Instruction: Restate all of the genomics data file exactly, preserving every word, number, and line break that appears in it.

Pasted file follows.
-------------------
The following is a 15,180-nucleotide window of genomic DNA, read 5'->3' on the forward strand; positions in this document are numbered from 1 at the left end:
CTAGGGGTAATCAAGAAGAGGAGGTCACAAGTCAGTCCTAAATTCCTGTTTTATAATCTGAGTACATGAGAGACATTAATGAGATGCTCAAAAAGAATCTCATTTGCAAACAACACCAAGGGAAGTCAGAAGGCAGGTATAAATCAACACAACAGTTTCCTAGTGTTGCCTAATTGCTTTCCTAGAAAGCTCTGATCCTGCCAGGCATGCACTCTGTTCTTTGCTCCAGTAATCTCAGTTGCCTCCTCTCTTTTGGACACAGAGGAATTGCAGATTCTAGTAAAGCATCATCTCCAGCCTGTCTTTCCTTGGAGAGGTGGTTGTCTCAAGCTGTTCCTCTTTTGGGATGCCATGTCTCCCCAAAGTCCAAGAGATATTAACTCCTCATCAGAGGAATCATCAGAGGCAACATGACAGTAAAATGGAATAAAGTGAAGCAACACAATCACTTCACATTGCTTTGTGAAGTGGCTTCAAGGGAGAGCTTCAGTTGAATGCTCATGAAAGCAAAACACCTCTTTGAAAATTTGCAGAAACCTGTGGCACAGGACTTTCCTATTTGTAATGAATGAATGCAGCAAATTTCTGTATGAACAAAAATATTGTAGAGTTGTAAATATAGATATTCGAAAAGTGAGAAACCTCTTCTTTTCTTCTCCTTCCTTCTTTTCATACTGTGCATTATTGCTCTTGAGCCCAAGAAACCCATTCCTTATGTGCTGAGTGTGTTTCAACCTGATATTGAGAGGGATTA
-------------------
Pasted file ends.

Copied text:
The following is a 15,180-nucleotide window of genomic DNA, read 5'->3' on the forward strand; positions in this document are numbered from 1 at the left end:
CTAGGGGTAATCAAGAAGAGGAGGTCACAAGTCAGTCCTAAATTCCTGTTTTATAATCTGAGTACATGAGAGACATTAATGAGATGCTCAAAAAGAATCTCATTTGCAAACAACACCAAGGGAAGTCAGAAGGCAGGTATAAATCAACACAACAGTTTCCTAGTGTTGCCTAATTGCTTTCCTAGAAAGCTCTGATCCTGCCAGGCATGCACTCTGTTCTTTGCTCCAGTAATCTCAGTTGCCTCCTCTCTTTTGGACACAGAGGAATTGCAGATTCTAGTAAAGCATCATCTCCAGCCTGTCTTTCCTTGGAGAGGTGGTTGTCTCAAGCTGTTCCTCTTTTGGGATGCCATGTCTCCCCAAAGTCCAAGAGATATTAACTCCTCATCAGAGGAATCATCAGAGGCAACATGACAGTAAAATGGAATAAAGTGAAGCAACACAATCACTTCACATTGCTTTGTGAAGTGGCTTCAAGGGAGAGCTTCAGTTGAATGCTCATGAAAGCAAAACACCTCTTTGAAAATTTGCAGAAACCTGTGGCACAGGACTTTCCTATTTGTAATGAATGAATGCAGCAAATTTCTGTATGAACAAAAATATTGTAGAGTTGTAAATATAGATATTCGAAAAGTGAGAAACCTCTTCTTTTCTTCTCCTTCCTTCTTTTCATACTGTGCATTATTGCTCTTGAGCCCAAGAAACCCATTCCTTATGTGCTGAGTGTGTTTCAACCTGATATTGAGAGGGATTA